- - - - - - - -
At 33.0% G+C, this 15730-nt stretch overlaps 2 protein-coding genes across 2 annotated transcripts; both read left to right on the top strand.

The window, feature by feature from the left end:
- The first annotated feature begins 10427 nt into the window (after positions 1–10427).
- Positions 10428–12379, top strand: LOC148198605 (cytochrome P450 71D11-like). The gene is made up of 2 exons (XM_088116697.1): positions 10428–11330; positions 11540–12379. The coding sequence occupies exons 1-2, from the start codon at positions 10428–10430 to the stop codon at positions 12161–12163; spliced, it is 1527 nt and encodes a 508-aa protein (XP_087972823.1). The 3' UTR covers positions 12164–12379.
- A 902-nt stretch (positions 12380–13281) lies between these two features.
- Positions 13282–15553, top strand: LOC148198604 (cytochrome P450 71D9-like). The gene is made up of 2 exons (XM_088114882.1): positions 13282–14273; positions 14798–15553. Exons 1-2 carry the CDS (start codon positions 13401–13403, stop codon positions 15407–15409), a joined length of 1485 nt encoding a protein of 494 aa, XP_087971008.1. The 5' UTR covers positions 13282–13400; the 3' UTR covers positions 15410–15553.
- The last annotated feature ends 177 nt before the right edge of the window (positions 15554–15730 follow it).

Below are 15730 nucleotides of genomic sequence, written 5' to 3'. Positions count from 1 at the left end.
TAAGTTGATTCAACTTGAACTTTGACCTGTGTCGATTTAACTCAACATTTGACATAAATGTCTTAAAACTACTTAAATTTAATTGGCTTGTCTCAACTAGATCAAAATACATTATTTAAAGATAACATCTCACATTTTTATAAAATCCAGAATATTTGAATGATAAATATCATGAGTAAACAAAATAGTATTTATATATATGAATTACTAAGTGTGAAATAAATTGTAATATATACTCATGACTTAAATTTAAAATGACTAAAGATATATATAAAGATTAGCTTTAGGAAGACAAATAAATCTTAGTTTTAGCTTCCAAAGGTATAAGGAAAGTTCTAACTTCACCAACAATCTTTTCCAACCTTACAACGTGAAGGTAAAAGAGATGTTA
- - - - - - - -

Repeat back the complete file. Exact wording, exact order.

At 33.0% G+C, this 15730-nt stretch overlaps 2 protein-coding genes across 2 annotated transcripts; both read left to right on the top strand.

The window, feature by feature from the left end:
- The first annotated feature begins 10427 nt into the window (after positions 1–10427).
- Positions 10428–12379, top strand: LOC148198605 (cytochrome P450 71D11-like). The gene is made up of 2 exons (XM_088116697.1): positions 10428–11330; positions 11540–12379. The coding sequence occupies exons 1-2, from the start codon at positions 10428–10430 to the stop codon at positions 12161–12163; spliced, it is 1527 nt and encodes a 508-aa protein (XP_087972823.1). The 3' UTR covers positions 12164–12379.
- A 902-nt stretch (positions 12380–13281) lies between these two features.
- Positions 13282–15553, top strand: LOC148198604 (cytochrome P450 71D9-like). The gene is made up of 2 exons (XM_088114882.1): positions 13282–14273; positions 14798–15553. Exons 1-2 carry the CDS (start codon positions 13401–13403, stop codon positions 15407–15409), a joined length of 1485 nt encoding a protein of 494 aa, XP_087971008.1. The 5' UTR covers positions 13282–13400; the 3' UTR covers positions 15410–15553.
- The last annotated feature ends 177 nt before the right edge of the window (positions 15554–15730 follow it).

Below are 15730 nucleotides of genomic sequence, written 5' to 3'. Positions count from 1 at the left end.
TAAGTTGATTCAACTTGAACTTTGACCTGTGTCGATTTAACTCAACATTTGACATAAATGTCTTAAAACTACTTAAATTTAATTGGCTTGTCTCAACTAGATCAAAATACATTATTTAAAGATAACATCTCACATTTTTATAAAATCCAGAATATTTGAATGATAAATATCATGAGTAAACAAAATAGTATTTATATATATGAATTACTAAGTGTGAAATAAATTGTAATATATACTCATGACTTAAATTTAAAATGACTAAAGATATATATAAAGATTAGCTTTAGGAAGACAAATAAATCTTAGTTTTAGCTTCCAAAGGTATAAGGAAAGTTCTAACTTCACCAACAATCTTTTCCAACCTTACAACGTGAAGGTAAAAGAGATGTTA